Thousands of people turned out Saturday to watch a unique gathering of 14 old-time riverboats on the Ohio River in commemoration of Cincinnati's bicentennial.

"Being on the river on an Indian Summer day, what could be better?" said Sue Bourke, aboard the "Southern Belle." Other riverboats like the "Delta Queen," "Belle of Louisville" and the "River Queen" participated in the weekend-long celebration of "Tall Stacks," named for the smokestacks atop the steamers and sternwheelers.The 14 passenger-carrying riverboats all docked at the Cincinnati shoreline and the gleaming white vessels made a majestic portrait against a soft blue autumn sky.

While thousands of visitors toured the boats at dockside, hundreds of others purchased tickets for short cruises.

Betty Mohring, 65, said the trip reminded her of when she used to regularly ride a riverboat shuttle to an amusement park. She recalled "sparking" on the top deck.

"You know - necking, hollyhocking, smooching," she said.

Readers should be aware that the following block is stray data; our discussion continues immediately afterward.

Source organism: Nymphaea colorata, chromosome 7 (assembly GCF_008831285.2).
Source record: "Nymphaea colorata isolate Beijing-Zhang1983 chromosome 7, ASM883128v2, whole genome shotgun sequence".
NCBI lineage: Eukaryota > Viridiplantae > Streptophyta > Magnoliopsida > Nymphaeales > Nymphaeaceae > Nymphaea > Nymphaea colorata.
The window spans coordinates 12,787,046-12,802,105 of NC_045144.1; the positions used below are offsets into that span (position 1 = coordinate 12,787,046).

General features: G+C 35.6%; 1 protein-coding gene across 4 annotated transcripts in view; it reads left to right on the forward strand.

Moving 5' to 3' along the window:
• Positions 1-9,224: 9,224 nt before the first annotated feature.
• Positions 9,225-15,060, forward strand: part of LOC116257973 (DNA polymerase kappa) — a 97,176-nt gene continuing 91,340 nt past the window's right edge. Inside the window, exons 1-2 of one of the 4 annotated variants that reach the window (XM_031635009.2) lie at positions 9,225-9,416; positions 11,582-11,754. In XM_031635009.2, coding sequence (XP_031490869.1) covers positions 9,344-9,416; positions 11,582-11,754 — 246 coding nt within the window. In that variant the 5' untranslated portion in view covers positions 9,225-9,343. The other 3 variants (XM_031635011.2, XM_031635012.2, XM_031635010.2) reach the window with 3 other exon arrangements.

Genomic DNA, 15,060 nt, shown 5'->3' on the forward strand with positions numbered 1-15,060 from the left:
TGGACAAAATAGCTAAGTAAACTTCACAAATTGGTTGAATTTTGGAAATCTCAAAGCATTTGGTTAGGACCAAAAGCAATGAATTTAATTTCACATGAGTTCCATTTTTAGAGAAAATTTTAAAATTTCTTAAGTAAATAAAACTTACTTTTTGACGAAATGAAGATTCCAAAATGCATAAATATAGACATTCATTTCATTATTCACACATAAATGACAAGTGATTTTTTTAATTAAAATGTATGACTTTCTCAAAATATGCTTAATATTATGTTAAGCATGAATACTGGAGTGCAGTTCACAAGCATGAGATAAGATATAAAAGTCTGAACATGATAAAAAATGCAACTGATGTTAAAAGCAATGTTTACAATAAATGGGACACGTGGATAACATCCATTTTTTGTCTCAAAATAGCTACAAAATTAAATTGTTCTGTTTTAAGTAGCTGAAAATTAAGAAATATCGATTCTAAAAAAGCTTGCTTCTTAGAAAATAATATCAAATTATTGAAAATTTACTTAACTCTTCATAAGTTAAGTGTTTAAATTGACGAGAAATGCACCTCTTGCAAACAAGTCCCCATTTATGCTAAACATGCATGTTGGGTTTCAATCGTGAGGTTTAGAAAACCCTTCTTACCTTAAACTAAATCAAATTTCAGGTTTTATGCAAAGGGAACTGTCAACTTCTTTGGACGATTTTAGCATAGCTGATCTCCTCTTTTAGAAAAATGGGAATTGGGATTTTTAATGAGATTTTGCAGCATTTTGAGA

Many other people were getting their first look at such boats.

"This is thrilling," said Norma Wilson. "I want to come back. I want to be here for the tricentennial."

As a backdrop to the boats, the riverfront was filled with roving entertainers and actors dressed in costumes from a century ago, as bicentennial celebration organizers tried to show visitors what a bustling shoreline looked like a century ago.

"It's a beautiful and colorful part of America's history," said Sara Backman, spokeswoman for the Cincinnati Bicentennial Commission. "It's a celebration of river development in the United States."

The 14 boats participating were the "Delta Queen" of Cincinnati, the "President" of St. Louis, the "Belle of Louisville," the "Island Queen" of Memphis, the "West Virginia Belle" of Huntington, W. Va., the "Southern Belle" of Chattanooga, Tenn., the "Bonnie Belle" of Evansville, Ind., the "Mark Twain" of Hannibal, Mo., "The Queen" of Cincinnati, the "Becky Thatcher" of Cincinnati, the "Spirit of Cincinnati," the "P.A. Denny" of Huntington, W. Va., the "River Queen" of Knoxville, Tenn., and the "Queen City Clipper" of Cincinnati.